Spicy food - quiet stomach?


Opinions about spicy food vary: some consider it unhealthy, while others write the habit of eating spicy regularly, increasing their well-being. While some eat spicy to boost digestion, there are people who get heartburn or diarrhea from a spicy meal. Spicy spices are indeed beneficial - but you should not overdo it.

Eating hot makes you happy

capsaicin is the name of the active ingredient which, along with other capsaicinoids, is responsible for the sharp taste in chili and paprika. Although it is tasteless, it irritates the nerve endings, which usually perceive heat impulses. We perceive this as a burning sharpness.

In fact, our brain receives a pain signal when we eat spicy. Consequently, endorphins are released. The situation is similar with the substance piperine in the pepper; one speaks thus also of the "Pepper high effect". Chili and other spicy spices are therefore sometimes even referred to as a kind of natural drug, because the happiness hormones can have a relaxing effect on the body.

Eat hot: healthy or unhealthy?

Imagine eating a particularly fiery portion of chili con carne. Already after a few bites you get hot and you have the beads of sweat on your forehead. The reason is that spicy food the heat receptors activate. This stimulates the blood circulation of the tissue, the pores open, we sweat - one suspects therein the reason for the often spicy cuisine in many hot countries, because spicy food thus lowers the body temperature.

Furthermore, many ingredients of spicy or spicy foods have an antibacterial effect. Spicy vegetables such as onions, garlic and leeks have an antibiotic and disinfectant effect. For oral hygiene too, spicy food - assuming your own health - is good because the salivation is stimulated.

Lose weight through spicy food

Spicy food stimulates the circulation of the mucous membranes, which affects the taste buds. Spicy spices therefore also function as flavor enhancers. Gastric juice production is also promoted by spicy food.

In addition, the digestion, especially of fatty foods, stimulated - Italian scientists conducted in Bologna, a study in which people under dyspepsia (commonly referred to as "indigestion"), a significant relief of their symptoms, such as constipation could achieve a multi-week intake of paprika.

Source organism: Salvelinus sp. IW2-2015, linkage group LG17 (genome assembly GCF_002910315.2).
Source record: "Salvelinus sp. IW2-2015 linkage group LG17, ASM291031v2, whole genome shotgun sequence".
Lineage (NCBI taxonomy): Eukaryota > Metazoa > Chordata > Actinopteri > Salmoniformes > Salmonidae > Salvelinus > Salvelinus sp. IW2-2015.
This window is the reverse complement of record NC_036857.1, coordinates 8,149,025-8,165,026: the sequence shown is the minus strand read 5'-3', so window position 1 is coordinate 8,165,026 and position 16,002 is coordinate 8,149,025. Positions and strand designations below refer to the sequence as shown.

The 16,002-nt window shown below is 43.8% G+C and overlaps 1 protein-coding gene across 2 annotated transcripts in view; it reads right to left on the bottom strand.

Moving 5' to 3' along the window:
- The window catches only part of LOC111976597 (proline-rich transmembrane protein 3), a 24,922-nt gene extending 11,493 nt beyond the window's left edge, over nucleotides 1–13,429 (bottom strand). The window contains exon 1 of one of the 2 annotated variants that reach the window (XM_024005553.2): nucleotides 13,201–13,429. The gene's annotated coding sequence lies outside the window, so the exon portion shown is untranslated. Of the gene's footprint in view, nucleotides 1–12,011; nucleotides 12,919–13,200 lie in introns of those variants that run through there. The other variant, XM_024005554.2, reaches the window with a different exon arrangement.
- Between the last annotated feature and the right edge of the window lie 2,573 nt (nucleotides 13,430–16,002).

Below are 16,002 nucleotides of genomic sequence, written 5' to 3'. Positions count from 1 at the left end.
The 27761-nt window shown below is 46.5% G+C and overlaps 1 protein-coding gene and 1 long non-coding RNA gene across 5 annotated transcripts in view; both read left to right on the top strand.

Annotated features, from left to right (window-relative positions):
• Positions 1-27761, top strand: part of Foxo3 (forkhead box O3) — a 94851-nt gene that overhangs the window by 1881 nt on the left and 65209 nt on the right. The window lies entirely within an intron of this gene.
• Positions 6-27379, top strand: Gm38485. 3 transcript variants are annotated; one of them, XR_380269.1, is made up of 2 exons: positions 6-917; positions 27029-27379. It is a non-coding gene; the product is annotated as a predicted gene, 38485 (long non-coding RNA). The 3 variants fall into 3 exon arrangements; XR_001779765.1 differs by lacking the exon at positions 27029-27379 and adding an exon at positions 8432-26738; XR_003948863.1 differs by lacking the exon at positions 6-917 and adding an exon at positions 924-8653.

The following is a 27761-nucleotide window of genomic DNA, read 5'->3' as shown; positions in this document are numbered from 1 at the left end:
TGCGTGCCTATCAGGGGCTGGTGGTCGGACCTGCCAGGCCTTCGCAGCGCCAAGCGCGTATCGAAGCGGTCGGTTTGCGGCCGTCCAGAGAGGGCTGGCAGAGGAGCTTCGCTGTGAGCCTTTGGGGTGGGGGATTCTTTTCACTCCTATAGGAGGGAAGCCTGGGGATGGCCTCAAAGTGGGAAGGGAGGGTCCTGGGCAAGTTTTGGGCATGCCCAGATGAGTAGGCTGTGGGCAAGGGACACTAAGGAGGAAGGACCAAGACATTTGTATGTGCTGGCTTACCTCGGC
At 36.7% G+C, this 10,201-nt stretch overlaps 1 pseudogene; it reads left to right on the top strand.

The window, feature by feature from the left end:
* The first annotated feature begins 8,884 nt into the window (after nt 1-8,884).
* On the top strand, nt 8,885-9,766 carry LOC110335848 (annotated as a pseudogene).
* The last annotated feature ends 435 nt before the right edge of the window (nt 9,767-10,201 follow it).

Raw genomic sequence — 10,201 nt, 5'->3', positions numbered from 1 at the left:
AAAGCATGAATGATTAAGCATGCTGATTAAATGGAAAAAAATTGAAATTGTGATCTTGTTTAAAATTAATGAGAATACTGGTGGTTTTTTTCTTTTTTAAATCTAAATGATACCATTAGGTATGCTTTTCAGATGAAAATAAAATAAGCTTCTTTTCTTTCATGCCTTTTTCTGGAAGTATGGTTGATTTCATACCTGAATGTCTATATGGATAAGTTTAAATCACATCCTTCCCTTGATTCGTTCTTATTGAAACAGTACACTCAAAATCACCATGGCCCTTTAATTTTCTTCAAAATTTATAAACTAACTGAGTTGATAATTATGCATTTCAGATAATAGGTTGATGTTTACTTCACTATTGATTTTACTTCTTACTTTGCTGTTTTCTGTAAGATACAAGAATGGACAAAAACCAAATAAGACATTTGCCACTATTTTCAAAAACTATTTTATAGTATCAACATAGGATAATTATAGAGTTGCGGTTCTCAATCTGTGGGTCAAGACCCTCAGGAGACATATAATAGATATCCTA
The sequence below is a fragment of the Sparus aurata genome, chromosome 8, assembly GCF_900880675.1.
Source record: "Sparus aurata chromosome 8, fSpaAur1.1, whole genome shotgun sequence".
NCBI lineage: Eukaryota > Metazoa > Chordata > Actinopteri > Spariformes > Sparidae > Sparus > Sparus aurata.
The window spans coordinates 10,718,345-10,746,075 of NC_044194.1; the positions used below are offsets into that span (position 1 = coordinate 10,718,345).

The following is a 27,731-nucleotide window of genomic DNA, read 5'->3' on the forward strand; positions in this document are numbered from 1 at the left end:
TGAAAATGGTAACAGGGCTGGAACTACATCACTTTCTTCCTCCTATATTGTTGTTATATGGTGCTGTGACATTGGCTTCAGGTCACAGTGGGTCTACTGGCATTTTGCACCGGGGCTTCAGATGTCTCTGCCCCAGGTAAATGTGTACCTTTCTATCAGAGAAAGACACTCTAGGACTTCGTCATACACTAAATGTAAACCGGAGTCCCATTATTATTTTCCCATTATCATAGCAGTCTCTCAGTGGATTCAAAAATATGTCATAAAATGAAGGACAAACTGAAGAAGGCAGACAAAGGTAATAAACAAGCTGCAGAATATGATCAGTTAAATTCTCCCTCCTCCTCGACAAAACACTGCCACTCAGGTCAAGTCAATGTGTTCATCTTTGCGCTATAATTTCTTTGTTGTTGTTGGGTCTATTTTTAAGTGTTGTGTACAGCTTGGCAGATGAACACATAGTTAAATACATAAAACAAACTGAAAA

Another research was carried out by a research team at the University of Tasmania in Australia. A comparison of two test groups proved that spicy food - in this case chili - regulates insulin levels. The higher the insulin level rises, the higher the likelihood of gaining weight.

Spicy food can also have a boosting effect on the conversion of calories into heat - that is, increase calorie consumption. Those who are not used to spicy seasonings eat at the same time slower and reach their saturation limit with smaller amounts.

Eat hot: Unhealthy in pregnancy?

Many expectant or nursing mothers fear that spicy food harms their children. In fact, doctors reassure: Even during lactation and pregnancy, you can eat spicy, as long as mother and child feel comfortable and you do not take tons of very spicy spices.

Mothers from spicy countries do not usually change their eating habits during pregnancy, and their children are not harmed. It is important that one can not eat very hot overnight, but that the level of severity should gradually be increased - whether pregnant or not, child or adult.

5 facts about chili - © Eric Kangiri

When is spicy food unhealthy?

However, spicy food can become unhealthy if there are stomach problems: as the production of gastric juices is stimulated, complaints such as heartburn can be aggravated. Chronic heartburn in turn can promote the development of esophageal cancer. In addition to years of intense smoking and alcohol consumption, the consumption of very spicy foods over long periods of time is sometimes added to the list of causes of esophageal cancer.

Even stomach pains and gastritis can be the result when a sensitive stomach needs to digest spicy food. Some people also react with diarrhea. Furthermore, a possible connection between bladder irritation and bladder incontinence and excessive consumption of spicy spices is discussed.

List of spicy spices and their effects

Some popular spicy spices can have beneficial effects on health:

  • Peppers, chillies and hot peppers: diet for arthritis and rheumatism, antibacterial and anti-inflammatory action
  • Mustard: Regulates blood pressure
  • Garlic: Prevents arteriosclerosis and donates selenium
  • Ginger: works against nausea, seasickness, (pregnancy) vomiting
  • Pepper: Cranks digestion and circulation, has aphrodisiac properties, good for bronchitis and colds

Sharp recipe for fruity-hot shrimp

This recipe is ideal for a warm summer evening. For four people you need:

  • 250 g ready-to-cook prawns
  • 2 glasses of dried tomatoes
  • 3 cans of tomatoes in pieces
  • 10 chopped garlic cloves
  • 60 g herb butter
  • 2 tablespoons tomato paste
  • 2 tablespoons of parsley
  • 10 small red piri piri from the glass
  • 1 tablespoon of sugar
  • salt and pepper

Garlic, tomato paste and herb butter are slightly sweated. Add piri piri and dried tomatoes. Then the sauce with the passed tomatoes is poured, mix the remaining spices well. Now spread the sauce on small baking pans or clay pots and put the shrimp on top. Bake in the oven at 210 degrees (convection). Serve with rice, tortillas or baguette.




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